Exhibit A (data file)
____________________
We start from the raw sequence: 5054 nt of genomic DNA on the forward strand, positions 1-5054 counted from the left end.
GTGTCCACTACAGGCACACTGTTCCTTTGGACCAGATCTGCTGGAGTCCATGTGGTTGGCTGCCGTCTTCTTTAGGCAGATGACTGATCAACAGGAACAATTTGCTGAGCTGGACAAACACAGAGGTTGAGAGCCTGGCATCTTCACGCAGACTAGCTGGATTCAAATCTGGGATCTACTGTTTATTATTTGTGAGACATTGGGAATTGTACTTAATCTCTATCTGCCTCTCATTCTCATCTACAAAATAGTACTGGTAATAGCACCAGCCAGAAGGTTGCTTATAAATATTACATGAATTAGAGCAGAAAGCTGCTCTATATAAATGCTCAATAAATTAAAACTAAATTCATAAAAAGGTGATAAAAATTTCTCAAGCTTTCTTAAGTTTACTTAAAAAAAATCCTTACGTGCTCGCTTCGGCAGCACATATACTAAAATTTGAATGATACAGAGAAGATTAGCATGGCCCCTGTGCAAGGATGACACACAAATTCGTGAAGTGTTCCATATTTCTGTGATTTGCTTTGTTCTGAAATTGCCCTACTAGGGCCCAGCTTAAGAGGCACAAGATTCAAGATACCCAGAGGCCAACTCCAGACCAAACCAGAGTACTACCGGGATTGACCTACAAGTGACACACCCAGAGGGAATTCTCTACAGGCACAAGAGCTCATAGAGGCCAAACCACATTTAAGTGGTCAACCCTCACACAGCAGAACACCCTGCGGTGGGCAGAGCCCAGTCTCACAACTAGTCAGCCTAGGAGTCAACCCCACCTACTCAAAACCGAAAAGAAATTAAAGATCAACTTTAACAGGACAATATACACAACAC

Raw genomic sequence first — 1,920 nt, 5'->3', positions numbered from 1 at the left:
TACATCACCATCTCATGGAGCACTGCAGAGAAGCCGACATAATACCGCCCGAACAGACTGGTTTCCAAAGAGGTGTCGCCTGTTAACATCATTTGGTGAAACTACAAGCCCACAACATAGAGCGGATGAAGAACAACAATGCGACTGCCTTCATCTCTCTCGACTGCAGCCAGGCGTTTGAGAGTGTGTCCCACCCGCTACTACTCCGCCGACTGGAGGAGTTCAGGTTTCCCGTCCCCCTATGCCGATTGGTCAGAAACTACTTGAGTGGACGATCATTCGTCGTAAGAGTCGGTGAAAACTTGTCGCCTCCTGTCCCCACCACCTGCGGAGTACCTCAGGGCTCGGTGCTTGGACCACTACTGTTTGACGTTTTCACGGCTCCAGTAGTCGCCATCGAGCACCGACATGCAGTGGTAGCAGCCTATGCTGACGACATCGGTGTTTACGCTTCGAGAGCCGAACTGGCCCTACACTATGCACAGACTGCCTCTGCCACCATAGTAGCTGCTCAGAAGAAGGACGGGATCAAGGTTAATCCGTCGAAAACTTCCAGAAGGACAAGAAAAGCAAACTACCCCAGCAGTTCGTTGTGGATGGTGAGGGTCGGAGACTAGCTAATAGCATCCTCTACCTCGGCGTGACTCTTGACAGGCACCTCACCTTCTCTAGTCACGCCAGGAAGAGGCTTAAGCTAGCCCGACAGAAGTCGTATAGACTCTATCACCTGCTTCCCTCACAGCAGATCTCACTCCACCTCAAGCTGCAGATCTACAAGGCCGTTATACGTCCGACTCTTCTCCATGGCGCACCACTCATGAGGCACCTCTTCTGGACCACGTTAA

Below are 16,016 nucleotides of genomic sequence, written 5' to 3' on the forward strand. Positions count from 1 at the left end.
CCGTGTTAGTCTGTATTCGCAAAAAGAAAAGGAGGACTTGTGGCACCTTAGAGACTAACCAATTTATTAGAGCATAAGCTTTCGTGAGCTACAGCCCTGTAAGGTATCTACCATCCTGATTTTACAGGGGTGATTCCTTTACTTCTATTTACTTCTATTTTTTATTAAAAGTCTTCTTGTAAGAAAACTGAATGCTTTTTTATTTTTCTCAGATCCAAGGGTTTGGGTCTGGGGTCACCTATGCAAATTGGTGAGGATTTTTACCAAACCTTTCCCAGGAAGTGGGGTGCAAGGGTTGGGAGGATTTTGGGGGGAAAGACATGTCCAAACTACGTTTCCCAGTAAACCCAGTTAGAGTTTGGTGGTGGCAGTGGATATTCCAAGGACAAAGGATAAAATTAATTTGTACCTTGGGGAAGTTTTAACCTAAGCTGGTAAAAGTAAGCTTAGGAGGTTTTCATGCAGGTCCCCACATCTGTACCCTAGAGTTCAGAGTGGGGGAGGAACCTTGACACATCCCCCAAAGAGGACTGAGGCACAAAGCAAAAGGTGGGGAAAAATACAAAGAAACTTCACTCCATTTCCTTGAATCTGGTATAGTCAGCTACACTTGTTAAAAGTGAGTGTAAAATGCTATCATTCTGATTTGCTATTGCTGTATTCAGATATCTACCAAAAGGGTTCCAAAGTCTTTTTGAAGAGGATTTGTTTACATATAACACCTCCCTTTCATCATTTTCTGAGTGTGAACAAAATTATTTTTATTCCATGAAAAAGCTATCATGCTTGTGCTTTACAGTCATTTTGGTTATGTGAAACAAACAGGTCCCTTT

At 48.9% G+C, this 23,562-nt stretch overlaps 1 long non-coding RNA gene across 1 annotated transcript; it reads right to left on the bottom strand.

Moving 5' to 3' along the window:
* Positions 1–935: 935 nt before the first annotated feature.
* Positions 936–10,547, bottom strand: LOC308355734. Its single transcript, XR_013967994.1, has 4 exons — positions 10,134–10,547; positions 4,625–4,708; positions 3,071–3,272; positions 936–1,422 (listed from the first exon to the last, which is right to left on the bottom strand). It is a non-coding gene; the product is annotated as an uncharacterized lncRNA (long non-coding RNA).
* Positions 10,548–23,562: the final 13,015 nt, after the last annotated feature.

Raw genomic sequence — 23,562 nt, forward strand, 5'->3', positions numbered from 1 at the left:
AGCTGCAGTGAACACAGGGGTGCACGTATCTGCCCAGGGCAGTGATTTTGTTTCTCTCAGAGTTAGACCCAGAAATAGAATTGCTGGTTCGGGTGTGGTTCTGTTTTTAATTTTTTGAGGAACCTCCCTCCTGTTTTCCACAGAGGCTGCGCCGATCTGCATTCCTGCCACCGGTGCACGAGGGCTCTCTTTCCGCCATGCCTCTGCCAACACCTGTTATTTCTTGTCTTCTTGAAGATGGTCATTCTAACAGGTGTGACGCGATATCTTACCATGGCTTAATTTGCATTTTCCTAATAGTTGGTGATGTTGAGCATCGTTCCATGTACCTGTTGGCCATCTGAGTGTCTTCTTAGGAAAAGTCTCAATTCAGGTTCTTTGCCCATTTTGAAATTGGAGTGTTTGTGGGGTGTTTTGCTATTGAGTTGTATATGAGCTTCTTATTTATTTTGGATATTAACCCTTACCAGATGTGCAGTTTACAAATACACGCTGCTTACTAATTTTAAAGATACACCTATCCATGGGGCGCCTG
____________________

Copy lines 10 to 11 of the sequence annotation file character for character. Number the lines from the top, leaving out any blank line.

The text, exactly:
* Positions 936–10,547, bottom strand: LOC308355734. Its single transcript, XR_013967994.1, has 4 exons — positions 10,134–10,547; positions 4,625–4,708; positions 3,071–3,272; positions 936–1,422 (listed from the first exon to the last, which is right to left on the bottom strand). It is a non-coding gene; the product is annotated as an uncharacterized lncRNA (long non-coding RNA).
* Positions 10,548–23,562: the final 13,015 nt, after the last annotated feature.